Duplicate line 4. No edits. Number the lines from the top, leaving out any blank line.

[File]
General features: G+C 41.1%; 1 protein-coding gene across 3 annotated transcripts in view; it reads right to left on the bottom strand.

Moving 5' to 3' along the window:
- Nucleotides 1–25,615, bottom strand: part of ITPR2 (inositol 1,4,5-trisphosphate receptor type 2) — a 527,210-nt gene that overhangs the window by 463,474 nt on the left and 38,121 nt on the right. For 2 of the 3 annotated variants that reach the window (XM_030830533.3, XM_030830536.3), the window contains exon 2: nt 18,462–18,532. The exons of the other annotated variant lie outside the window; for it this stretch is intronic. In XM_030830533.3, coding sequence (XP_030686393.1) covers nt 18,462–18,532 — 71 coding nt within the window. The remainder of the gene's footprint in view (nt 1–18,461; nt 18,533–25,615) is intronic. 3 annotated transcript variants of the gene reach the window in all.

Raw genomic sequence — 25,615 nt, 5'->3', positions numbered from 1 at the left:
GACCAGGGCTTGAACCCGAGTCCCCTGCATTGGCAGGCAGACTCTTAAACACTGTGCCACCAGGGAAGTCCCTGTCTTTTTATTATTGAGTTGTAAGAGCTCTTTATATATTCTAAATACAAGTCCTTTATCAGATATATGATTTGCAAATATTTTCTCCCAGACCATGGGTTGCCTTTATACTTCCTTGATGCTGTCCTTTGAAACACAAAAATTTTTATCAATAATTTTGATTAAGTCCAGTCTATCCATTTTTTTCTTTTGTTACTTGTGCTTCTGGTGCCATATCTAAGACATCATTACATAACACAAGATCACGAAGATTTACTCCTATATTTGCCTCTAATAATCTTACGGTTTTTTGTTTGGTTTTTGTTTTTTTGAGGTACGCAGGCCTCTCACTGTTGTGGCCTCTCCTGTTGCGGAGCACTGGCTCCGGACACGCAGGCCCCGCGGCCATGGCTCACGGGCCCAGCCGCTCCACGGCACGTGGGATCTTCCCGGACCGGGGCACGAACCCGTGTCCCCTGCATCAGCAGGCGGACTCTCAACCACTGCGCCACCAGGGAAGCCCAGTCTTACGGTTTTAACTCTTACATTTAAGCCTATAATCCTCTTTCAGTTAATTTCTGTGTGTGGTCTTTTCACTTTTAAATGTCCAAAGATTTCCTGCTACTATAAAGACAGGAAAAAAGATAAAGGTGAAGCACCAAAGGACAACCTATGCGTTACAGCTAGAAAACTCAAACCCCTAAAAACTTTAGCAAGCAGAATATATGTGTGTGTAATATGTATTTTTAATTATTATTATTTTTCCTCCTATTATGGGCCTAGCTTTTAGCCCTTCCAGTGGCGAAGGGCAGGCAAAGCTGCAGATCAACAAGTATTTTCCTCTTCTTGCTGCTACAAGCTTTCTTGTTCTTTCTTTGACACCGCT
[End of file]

Raw genomic sequence — 25,615 nt, 5'->3', positions numbered from 1 at the left: